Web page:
You Must Help Us by Prayer, by David Bishop

Paul writes in II Corinthians 1:11, “You also must help us by prayer, so that many will give thanks on our behalf for the blessing granted us through the prayers of many.” This isn’t Paul being flippant. Prayer really is the means by which God grants His blessing.

Verse 20 reads, “For all the promises of God find their Yes in him. That is why it is through him that we utter our Amen to God for his glory.”

God does not waver in His promises. His promises are never should I-shouldn’t I. His promises are always Yes. The promise spoken of in this particular passage concerns salvation, because the very next verse reads “for it is God who establishes us with you in Christ”.

God has chosen prayer to be the means by which He fulfills His promises. Our prayer is also shown to be an amen that is spoken in view of His glory. That is, the Amen, the Yes Lord let it be, is something He grants to us is for His glory.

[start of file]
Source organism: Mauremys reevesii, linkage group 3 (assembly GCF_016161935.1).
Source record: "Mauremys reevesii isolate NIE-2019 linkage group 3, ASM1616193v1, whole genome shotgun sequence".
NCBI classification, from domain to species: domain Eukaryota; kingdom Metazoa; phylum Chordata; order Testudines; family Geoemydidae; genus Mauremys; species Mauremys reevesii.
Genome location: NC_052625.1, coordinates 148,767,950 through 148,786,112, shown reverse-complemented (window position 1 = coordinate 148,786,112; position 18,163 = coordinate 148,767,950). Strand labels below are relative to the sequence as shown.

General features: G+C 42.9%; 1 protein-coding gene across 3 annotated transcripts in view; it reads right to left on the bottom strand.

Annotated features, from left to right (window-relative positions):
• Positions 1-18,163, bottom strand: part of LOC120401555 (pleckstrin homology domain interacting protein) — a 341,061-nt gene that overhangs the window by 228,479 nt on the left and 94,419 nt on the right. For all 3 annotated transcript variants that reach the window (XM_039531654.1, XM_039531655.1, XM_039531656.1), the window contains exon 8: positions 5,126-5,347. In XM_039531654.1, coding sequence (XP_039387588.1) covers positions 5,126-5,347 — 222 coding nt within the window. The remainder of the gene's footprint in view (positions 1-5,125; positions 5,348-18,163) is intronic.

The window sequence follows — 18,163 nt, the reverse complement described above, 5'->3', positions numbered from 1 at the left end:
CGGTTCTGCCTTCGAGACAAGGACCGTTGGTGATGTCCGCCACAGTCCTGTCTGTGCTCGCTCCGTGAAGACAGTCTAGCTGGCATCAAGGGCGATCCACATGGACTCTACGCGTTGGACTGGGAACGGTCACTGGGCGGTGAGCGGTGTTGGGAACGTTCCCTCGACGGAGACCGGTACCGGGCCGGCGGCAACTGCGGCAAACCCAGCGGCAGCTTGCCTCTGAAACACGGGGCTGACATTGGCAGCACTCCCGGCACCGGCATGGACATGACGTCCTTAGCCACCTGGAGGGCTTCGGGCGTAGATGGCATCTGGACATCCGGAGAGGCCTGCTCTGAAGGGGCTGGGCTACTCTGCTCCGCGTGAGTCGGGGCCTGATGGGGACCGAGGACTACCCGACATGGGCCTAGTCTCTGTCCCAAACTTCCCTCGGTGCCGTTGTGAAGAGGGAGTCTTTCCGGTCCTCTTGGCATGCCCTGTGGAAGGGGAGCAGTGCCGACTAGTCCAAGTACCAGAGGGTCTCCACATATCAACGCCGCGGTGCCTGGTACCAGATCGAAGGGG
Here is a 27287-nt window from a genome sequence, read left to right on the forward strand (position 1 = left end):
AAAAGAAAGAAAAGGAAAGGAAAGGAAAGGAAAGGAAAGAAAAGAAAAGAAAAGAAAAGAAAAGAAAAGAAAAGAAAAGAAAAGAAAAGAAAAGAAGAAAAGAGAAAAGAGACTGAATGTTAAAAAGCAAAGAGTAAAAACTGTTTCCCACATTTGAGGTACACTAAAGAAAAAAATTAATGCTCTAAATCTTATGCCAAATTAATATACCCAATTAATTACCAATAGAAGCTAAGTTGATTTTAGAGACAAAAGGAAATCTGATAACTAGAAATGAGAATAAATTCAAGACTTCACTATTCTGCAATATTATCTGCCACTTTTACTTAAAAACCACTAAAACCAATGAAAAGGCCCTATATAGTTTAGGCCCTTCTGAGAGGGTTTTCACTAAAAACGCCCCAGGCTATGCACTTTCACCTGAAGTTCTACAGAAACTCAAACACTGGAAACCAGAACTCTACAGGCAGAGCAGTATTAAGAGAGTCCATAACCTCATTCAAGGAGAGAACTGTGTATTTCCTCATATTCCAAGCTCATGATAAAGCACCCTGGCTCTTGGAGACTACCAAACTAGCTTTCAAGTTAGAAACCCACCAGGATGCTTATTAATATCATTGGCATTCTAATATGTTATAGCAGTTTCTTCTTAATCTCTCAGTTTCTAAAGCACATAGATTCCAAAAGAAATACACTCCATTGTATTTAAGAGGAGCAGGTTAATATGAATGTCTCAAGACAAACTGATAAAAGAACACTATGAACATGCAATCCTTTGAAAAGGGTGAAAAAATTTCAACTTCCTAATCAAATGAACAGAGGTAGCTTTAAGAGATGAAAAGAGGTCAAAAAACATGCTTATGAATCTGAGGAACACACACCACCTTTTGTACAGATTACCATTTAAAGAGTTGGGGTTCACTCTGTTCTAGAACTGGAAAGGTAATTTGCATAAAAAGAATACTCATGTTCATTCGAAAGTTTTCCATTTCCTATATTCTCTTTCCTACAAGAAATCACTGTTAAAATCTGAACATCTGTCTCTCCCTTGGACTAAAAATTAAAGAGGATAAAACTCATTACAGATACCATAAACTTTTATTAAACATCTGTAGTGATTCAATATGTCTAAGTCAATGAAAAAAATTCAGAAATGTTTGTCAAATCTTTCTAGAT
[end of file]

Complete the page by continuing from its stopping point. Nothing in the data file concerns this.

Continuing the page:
Though the answer to His promises are always Yes, prayer is the nevertheless the means by which He has chosen to carry out that Yes. Prayer itself that glorifies God. God’s intent in saving the elect is to turn them also into a praying people.

I’m struck by the fact that the one person in the Bible who spent more time in prayer is the very same person I would have expected to spend the least time in prayer – Christ Himself. The Son of God spent more time in prayer than anyone else in the Bible. That should tell me something.

Prayer doesn’t save, God saves, but from what I gather here in 2 Corinthians, prayer is one of the end goals in mind. That is, God saves the elect in order to turn them also into a praying people, for it is through prayer also that His people glorify Him. It was through prayer also that Christ glorified the Father.

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